Skinks think they’re just soooo cool. Without a lack of effort on our part, humans still lack the physiological ability to recover lost limbs and damaged organs. Well, at least we did not go down without explaining ourselves first. A pair of research teams from Wake Forest University’s Institute for Regenerative Medicine have topped NASA’s long-standing vascular tissue challenge by 3D printing a biologically viable part of human liver.
The teams, called Winston and WFIRM, respectively, each managed to produce one centimeter of square hunk-o-meat that was able to survive and function nominally for a period of 30 days, albeit using divergent methods. Yes, given that even NASA admits that both teams relied on similar “3D printing technologies to create similar shapes or scaffolding with a network of channels designed to maintain sufficient oxygen and nutrients to keep the engineered tissue alive”
“I can not exaggerate what an impressive achievement this is. When NASA launched this challenge in 2016, we were not sure there would be a winner, ”said Jim Reuter, NASA’s Associated Administrator for Space Technology, in a recent press release. “It would be unusual to hear about the first artificial organ transplant one day and think that this new NASA challenge may have played a small role in making it happen.”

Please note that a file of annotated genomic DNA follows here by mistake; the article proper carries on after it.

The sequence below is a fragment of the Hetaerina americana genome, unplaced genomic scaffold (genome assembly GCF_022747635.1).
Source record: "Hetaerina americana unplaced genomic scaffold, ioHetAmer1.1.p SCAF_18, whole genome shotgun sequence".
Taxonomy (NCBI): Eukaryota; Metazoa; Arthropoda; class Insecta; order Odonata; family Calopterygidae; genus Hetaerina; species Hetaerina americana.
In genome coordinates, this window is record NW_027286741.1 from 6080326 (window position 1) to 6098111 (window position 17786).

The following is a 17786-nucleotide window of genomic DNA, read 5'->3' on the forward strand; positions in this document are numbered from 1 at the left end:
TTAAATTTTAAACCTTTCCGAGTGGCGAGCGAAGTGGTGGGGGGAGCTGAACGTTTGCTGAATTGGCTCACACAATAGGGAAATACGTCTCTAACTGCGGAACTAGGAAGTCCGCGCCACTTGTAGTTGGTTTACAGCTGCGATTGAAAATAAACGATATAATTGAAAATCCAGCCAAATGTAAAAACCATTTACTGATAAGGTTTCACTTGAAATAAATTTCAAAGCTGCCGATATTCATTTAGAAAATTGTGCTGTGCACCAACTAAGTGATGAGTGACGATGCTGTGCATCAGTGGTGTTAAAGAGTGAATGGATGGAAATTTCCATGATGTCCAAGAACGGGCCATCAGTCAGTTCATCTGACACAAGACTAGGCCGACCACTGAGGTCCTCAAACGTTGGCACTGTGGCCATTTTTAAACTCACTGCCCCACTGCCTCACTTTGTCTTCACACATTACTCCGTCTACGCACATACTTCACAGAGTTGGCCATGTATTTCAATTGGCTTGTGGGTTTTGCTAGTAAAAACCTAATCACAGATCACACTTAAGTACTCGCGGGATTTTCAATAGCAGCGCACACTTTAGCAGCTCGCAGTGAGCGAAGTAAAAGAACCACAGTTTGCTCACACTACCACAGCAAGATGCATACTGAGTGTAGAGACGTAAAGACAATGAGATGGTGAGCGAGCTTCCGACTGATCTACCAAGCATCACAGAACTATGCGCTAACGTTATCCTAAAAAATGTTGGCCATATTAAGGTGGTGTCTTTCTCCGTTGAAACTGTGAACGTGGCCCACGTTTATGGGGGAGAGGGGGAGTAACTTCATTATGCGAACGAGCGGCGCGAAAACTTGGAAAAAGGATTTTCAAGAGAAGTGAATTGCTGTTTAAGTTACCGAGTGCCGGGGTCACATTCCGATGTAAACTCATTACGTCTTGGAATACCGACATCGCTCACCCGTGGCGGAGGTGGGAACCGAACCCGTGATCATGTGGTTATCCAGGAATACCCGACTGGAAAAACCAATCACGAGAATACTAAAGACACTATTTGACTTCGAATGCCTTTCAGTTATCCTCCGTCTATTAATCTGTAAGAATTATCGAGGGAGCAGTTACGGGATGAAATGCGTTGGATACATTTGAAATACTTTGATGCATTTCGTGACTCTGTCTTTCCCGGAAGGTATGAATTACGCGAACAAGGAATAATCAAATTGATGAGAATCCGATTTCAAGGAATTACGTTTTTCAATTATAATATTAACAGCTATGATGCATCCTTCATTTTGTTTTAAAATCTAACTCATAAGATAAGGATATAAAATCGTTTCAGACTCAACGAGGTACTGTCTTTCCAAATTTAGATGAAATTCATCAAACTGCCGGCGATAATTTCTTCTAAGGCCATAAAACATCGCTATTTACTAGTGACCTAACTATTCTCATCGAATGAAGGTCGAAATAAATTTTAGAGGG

Winston was named the winner, so not only will the team receive $ 300,000 to advance the development of the technology, the team will send its experiment up to the ISS for further testing – I think you need to make sure the next lab-printed liver is sufficiently RAD resistant. The WFIRM team receives $ 100,000, but no circuit expedition, to continue its research.
The medical procedures and products that this research potentially promises could very well be revolutionary. Instead of relying on a network of volunteers, tomorrow’s organ transplant candidates may just get their replacement organs printed before their transplant surgeries, virtually eliminating their chances of rejection and essentially guaranteeing a full genetic organ collection every single time.
“The value of an artificial tissue depends entirely on how well it mimics what happens in the body,” added Lynn Harper, administrator of NASA’s Ames Research Center. “The requirements are precise and vary from body to body, making the task extremely demanding and complex. The research resulting from this NASA challenge represents a benchmark, a well-documented foundation on which to build the next progress. ”
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